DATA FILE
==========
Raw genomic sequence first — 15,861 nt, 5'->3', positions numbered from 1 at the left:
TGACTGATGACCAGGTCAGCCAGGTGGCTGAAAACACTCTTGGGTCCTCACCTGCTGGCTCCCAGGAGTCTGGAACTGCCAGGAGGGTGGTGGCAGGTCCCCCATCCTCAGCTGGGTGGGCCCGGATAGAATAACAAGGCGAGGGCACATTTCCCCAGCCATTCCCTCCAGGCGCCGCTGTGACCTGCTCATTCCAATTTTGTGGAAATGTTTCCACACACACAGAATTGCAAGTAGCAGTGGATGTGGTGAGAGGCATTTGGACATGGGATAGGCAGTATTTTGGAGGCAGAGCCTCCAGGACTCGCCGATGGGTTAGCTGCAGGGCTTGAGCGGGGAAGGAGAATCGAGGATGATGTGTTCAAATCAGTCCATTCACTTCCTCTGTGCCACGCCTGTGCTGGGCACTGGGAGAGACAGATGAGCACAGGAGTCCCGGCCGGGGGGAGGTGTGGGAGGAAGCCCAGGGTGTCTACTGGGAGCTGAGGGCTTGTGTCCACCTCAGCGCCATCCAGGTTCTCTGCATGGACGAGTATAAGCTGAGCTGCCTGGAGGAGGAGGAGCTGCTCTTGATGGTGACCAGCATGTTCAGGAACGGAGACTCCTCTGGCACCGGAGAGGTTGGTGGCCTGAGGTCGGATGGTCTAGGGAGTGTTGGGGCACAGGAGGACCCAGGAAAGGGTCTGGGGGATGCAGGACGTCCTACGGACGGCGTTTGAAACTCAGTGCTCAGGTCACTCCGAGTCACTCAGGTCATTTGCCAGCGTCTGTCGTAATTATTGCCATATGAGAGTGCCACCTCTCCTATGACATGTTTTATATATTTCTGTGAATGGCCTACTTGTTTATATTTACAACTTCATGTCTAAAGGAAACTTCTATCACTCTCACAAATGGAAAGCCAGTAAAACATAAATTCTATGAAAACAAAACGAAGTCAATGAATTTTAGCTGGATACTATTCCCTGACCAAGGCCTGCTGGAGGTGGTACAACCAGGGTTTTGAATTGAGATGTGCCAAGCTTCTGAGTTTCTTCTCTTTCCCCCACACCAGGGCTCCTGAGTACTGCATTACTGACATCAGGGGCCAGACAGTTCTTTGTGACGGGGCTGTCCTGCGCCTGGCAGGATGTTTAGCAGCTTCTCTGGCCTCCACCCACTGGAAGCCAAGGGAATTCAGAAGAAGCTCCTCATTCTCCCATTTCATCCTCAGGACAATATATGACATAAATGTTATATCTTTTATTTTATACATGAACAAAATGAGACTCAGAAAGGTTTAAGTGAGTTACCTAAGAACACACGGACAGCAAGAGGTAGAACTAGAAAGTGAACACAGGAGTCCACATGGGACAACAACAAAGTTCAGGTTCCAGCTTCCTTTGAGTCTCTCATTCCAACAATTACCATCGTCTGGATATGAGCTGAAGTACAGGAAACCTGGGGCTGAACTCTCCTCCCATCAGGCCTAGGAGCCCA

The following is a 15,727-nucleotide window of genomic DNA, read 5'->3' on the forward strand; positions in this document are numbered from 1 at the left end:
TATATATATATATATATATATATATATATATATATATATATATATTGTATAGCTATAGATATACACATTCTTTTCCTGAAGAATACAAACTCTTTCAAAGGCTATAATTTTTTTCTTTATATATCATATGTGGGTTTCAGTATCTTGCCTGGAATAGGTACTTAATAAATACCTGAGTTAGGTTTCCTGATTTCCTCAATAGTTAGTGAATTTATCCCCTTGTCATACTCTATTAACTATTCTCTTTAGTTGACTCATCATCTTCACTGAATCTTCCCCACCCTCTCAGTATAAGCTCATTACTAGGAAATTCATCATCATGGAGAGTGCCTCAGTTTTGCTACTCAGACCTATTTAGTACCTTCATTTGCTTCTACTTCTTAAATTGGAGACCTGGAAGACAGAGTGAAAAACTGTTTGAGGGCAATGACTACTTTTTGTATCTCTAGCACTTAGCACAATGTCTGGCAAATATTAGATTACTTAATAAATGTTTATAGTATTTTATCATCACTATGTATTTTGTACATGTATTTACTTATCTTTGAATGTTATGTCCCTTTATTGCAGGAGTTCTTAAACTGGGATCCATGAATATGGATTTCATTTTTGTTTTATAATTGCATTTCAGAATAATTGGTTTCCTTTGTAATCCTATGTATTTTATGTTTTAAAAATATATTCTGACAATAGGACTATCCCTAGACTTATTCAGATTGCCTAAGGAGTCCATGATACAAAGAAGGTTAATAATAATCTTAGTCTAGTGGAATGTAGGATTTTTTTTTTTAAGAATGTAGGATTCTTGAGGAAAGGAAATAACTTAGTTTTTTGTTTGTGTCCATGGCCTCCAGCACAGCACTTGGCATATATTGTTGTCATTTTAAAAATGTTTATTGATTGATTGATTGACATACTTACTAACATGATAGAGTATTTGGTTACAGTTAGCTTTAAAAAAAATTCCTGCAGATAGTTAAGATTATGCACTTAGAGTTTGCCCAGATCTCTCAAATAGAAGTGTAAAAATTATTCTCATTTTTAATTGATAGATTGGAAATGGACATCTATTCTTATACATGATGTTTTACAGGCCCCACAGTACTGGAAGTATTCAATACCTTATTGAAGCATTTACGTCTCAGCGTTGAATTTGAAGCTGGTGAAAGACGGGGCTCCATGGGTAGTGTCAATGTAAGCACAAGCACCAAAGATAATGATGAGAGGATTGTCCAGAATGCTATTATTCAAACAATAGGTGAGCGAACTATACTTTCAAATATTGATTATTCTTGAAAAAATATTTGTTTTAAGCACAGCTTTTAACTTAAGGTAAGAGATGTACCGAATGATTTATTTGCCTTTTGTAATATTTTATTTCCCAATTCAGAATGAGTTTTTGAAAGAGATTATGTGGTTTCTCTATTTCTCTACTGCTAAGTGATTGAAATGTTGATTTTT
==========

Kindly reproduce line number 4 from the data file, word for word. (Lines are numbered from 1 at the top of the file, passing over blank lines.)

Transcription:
TATATATATATATATATATATATATATATATATATATATATATATTGTATAGCTATAGATATACACATTCTTTTCCTGAAGAATACAAACTCTTTCAAAGGCTATAATTTTTTTCTTTATATATCATATGTGGGTTTCAGTATCTTGCCTGGAATAGGTACTTAATAAATACCTGAGTTAGGTTTCCTGATTTCCTCAATAGTTAGTGAATTTATCCCCTTGTCATACTCTATTAACTATTCTCTTTAGTTGACTCATCATCTTCACTGAATCTTCCCCACCCTCTCAGTATAAGCTCATTACTAGGAAATTCATCATCATGGAGAGTGCCTCAGTTTTGCTACTCAGACCTATTTAGTACCTTCATTTGCTTCTACTTCTTAAATTGGAGACCTGGAAGACAGAGTGAAAAACTGTTTGAGGGCAATGACTACTTTTTGTATCTCTAGCACTTAGCACAATGTCTGGCAAATATTAGATTACTTAATAAATGTTTATAGTATTTTATCATCACTATGTATTTTGTACATGTATTTACTTATCTTTGAATGTTATGTCCCTTTATTGCAGGAGTTCTTAAACTGGGATCCATGAATATGGATTTCATTTTTGTTTTATAATTGCATTTCAGAATAATTGGTTTCCTTTGTAATCCTATGTATTTTATGTTTTAAAAATATATTCTGACAATAGGACTATCCCTAGACTTATTCAGATTGCCTAAGGAGTCCATGATACAAAGAAGGTTAATAATAATCTTAGTCTAGTGGAATGTAGGATTTTTTTTTTTAAGAATGTAGGATTCTTGAGGAAAGGAAATAACTTAGTTTTTTGTTTGTGTCCATGGCCTCCAGCACAGCACTTGGCATATATTGTTGTCATTTTAAAAATGTTTATTGATTGATTGATTGACATACTTACTAACATGATAGAGTATTTGGTTACAGTTAGCTTTAAAAAAAATTCCTGCAGATAGTTAAGATTATGCACTTAGAGTTTGCCCAGATCTCTCAAATAGAAGTGTAAAAATTATTCTCATTTTTAATTGATAGATTGGAAATGGACATCTATTCTTATACATGATGTTTTACAGGCCCCACAGTACTGGAAGTATTCAATACCTTATTGAAGCATTTACGTCTCAGCGTTGAATTTGAAGCTGGTGAAAGACGGGGCTCCATGGGTAGTGTCAATGTAAGCACAAGCACCAAAGATAATGATGAGAGGATTGTCCAGAATGCTATTATTCAAACAATAGGTGAGCGAACTATACTTTCAAATATTGATTATTCTTGAAAAAATATTTGTTTTAAGCACAGCTTTTAACTTAAGGTAAGAGATGTACCGAATGATTTATTTGCCTTTTGTAATATTTTATTTCCCAATTCAGAATGAGTTTTTGAAAGAGATTATGTGGTTTCTCTATTTCTCTACTGCTAAGTGATTGAAATGTTGATTTTT